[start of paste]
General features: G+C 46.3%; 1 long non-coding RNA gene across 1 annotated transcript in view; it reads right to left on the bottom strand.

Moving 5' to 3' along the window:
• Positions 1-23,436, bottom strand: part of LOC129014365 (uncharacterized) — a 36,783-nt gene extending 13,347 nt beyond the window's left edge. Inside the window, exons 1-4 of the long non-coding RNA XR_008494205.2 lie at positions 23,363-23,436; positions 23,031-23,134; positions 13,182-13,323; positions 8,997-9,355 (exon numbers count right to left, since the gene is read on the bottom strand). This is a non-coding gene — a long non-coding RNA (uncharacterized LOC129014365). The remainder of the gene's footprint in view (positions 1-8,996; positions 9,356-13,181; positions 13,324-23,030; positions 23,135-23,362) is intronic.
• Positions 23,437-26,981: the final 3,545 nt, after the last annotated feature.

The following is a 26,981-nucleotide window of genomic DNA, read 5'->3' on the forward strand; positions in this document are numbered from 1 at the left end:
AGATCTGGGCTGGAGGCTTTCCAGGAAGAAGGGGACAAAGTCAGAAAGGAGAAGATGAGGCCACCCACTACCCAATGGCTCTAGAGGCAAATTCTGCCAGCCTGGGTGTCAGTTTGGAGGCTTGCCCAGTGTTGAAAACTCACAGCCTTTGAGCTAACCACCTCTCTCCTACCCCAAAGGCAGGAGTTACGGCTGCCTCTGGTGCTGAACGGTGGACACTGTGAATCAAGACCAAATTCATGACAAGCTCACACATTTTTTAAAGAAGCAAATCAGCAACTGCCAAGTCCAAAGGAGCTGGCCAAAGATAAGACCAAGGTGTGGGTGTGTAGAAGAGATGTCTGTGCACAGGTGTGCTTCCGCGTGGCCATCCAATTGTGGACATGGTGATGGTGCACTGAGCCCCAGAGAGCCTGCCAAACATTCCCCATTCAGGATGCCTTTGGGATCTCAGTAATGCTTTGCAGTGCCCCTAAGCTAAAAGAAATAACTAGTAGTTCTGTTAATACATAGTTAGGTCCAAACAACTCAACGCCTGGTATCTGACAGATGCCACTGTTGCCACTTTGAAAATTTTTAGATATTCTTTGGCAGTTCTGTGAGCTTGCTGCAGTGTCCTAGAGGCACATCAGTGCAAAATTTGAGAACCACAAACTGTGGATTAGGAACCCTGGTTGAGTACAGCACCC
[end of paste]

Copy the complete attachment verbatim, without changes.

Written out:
General features: G+C 46.3%; 1 long non-coding RNA gene across 1 annotated transcript in view; it reads right to left on the bottom strand.

Moving 5' to 3' along the window:
• Positions 1-23,436, bottom strand: part of LOC129014365 (uncharacterized) — a 36,783-nt gene extending 13,347 nt beyond the window's left edge. Inside the window, exons 1-4 of the long non-coding RNA XR_008494205.2 lie at positions 23,363-23,436; positions 23,031-23,134; positions 13,182-13,323; positions 8,997-9,355 (exon numbers count right to left, since the gene is read on the bottom strand). This is a non-coding gene — a long non-coding RNA (uncharacterized LOC129014365). The remainder of the gene's footprint in view (positions 1-8,996; positions 9,356-13,181; positions 13,324-23,030; positions 23,135-23,362) is intronic.
• Positions 23,437-26,981: the final 3,545 nt, after the last annotated feature.

The following is a 26,981-nucleotide window of genomic DNA, read 5'->3' on the forward strand; positions in this document are numbered from 1 at the left end:
AGATCTGGGCTGGAGGCTTTCCAGGAAGAAGGGGACAAAGTCAGAAAGGAGAAGATGAGGCCACCCACTACCCAATGGCTCTAGAGGCAAATTCTGCCAGCCTGGGTGTCAGTTTGGAGGCTTGCCCAGTGTTGAAAACTCACAGCCTTTGAGCTAACCACCTCTCTCCTACCCCAAAGGCAGGAGTTACGGCTGCCTCTGGTGCTGAACGGTGGACACTGTGAATCAAGACCAAATTCATGACAAGCTCACACATTTTTTAAAGAAGCAAATCAGCAACTGCCAAGTCCAAAGGAGCTGGCCAAAGATAAGACCAAGGTGTGGGTGTGTAGAAGAGATGTCTGTGCACAGGTGTGCTTCCGCGTGGCCATCCAATTGTGGACATGGTGATGGTGCACTGAGCCCCAGAGAGCCTGCCAAACATTCCCCATTCAGGATGCCTTTGGGATCTCAGTAATGCTTTGCAGTGCCCCTAAGCTAAAAGAAATAACTAGTAGTTCTGTTAATACATAGTTAGGTCCAAACAACTCAACGCCTGGTATCTGACAGATGCCACTGTTGCCACTTTGAAAATTTTTAGATATTCTTTGGCAGTTCTGTGAGCTTGCTGCAGTGTCCTAGAGGCACATCAGTGCAAAATTTGAGAACCACAAACTGTGGATTAGGAACCCTGGTTGAGTACAGCACCC